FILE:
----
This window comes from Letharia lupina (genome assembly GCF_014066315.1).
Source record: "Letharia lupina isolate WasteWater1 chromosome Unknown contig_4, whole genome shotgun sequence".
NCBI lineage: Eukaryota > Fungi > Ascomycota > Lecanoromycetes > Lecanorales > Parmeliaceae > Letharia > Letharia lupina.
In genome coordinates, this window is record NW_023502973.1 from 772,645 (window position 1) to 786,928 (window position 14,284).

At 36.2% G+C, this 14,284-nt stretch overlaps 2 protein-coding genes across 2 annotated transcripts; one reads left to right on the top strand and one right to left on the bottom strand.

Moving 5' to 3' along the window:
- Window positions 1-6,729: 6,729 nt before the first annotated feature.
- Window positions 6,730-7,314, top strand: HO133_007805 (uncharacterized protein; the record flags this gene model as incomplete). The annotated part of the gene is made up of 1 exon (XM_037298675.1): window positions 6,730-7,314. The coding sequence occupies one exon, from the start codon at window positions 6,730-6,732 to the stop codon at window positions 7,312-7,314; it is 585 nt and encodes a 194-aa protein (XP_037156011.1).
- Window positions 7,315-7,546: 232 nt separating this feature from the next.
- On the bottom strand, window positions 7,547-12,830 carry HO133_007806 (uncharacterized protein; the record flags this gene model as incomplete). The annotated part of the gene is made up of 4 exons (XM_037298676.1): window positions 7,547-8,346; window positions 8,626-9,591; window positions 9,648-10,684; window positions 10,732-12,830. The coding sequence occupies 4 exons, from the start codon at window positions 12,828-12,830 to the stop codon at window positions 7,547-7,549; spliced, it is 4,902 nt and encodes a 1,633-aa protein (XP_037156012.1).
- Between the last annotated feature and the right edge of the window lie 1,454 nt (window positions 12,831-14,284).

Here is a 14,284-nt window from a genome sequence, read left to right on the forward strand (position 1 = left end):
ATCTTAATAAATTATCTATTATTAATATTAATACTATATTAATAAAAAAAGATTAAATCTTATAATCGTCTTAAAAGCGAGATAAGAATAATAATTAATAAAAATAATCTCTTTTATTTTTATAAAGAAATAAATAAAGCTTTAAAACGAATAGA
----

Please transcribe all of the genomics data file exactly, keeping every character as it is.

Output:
This window comes from Letharia lupina (genome assembly GCF_014066315.1).
Source record: "Letharia lupina isolate WasteWater1 chromosome Unknown contig_4, whole genome shotgun sequence".
NCBI lineage: Eukaryota > Fungi > Ascomycota > Lecanoromycetes > Lecanorales > Parmeliaceae > Letharia > Letharia lupina.
In genome coordinates, this window is record NW_023502973.1 from 772,645 (window position 1) to 786,928 (window position 14,284).

At 36.2% G+C, this 14,284-nt stretch overlaps 2 protein-coding genes across 2 annotated transcripts; one reads left to right on the top strand and one right to left on the bottom strand.

Moving 5' to 3' along the window:
- Window positions 1-6,729: 6,729 nt before the first annotated feature.
- Window positions 6,730-7,314, top strand: HO133_007805 (uncharacterized protein; the record flags this gene model as incomplete). The annotated part of the gene is made up of 1 exon (XM_037298675.1): window positions 6,730-7,314. The coding sequence occupies one exon, from the start codon at window positions 6,730-6,732 to the stop codon at window positions 7,312-7,314; it is 585 nt and encodes a 194-aa protein (XP_037156011.1).
- Window positions 7,315-7,546: 232 nt separating this feature from the next.
- On the bottom strand, window positions 7,547-12,830 carry HO133_007806 (uncharacterized protein; the record flags this gene model as incomplete). The annotated part of the gene is made up of 4 exons (XM_037298676.1): window positions 7,547-8,346; window positions 8,626-9,591; window positions 9,648-10,684; window positions 10,732-12,830. The coding sequence occupies 4 exons, from the start codon at window positions 12,828-12,830 to the stop codon at window positions 7,547-7,549; spliced, it is 4,902 nt and encodes a 1,633-aa protein (XP_037156012.1).
- Between the last annotated feature and the right edge of the window lie 1,454 nt (window positions 12,831-14,284).

Here is a 14,284-nt window from a genome sequence, read left to right on the forward strand (position 1 = left end):
ATCTTAATAAATTATCTATTATTAATATTAATACTATATTAATAAAAAAAGATTAAATCTTATAATCGTCTTAAAAGCGAGATAAGAATAATAATTAATAAAAATAATCTCTTTTATTTTTATAAAGAAATAAATAAAGCTTTAAAACGAATAGA